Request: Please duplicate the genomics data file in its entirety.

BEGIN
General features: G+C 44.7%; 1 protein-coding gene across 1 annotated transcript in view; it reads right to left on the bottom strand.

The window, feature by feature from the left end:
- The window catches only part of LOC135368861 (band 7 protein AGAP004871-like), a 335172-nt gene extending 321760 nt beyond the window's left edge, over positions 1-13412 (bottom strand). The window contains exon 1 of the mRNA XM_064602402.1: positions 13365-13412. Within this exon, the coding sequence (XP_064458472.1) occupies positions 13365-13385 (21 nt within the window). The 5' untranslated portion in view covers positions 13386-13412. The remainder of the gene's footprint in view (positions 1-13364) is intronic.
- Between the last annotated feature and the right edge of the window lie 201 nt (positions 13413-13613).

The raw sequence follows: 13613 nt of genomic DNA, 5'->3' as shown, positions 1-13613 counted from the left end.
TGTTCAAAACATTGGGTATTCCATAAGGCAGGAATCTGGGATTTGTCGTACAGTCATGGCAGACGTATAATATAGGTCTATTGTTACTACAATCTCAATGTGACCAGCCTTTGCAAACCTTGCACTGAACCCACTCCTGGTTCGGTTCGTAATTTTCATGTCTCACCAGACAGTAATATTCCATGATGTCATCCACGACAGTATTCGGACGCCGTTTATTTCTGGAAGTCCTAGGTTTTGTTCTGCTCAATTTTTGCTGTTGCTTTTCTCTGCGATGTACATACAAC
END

General features: G+C 44.7%; 1 protein-coding gene across 1 annotated transcript in view; it reads right to left on the bottom strand.

The window, feature by feature from the left end:
- The window catches only part of LOC135368861 (band 7 protein AGAP004871-like), a 335172-nt gene extending 321760 nt beyond the window's left edge, over positions 1-13412 (bottom strand). The window contains exon 1 of the mRNA XM_064602402.1: positions 13365-13412. Within this exon, the coding sequence (XP_064458472.1) occupies positions 13365-13385 (21 nt within the window). The 5' untranslated portion in view covers positions 13386-13412. The remainder of the gene's footprint in view (positions 1-13364) is intronic.
- Between the last annotated feature and the right edge of the window lie 201 nt (positions 13413-13613).

The raw sequence follows: 13613 nt of genomic DNA, 5'->3' as shown, positions 1-13613 counted from the left end.
TGTTCAAAACATTGGGTATTCCATAAGGCAGGAATCTGGGATTTGTCGTACAGTCATGGCAGACGTATAATATAGGTCTATTGTTACTACAATCTCAATGTGACCAGCCTTTGCAAACCTTGCACTGAACCCACTCCTGGTTCGGTTCGTAATTTTCATGTCTCACCAGACAGTAATATTCCATGATGTCATCCACGACAGTATTCGGACGCCGTTTATTTCTGGAAGTCCTAGGTTTTGTTCTGCTCAATTTTTGCTGTTGCTTTTCTCTGCGATGTACATACAAC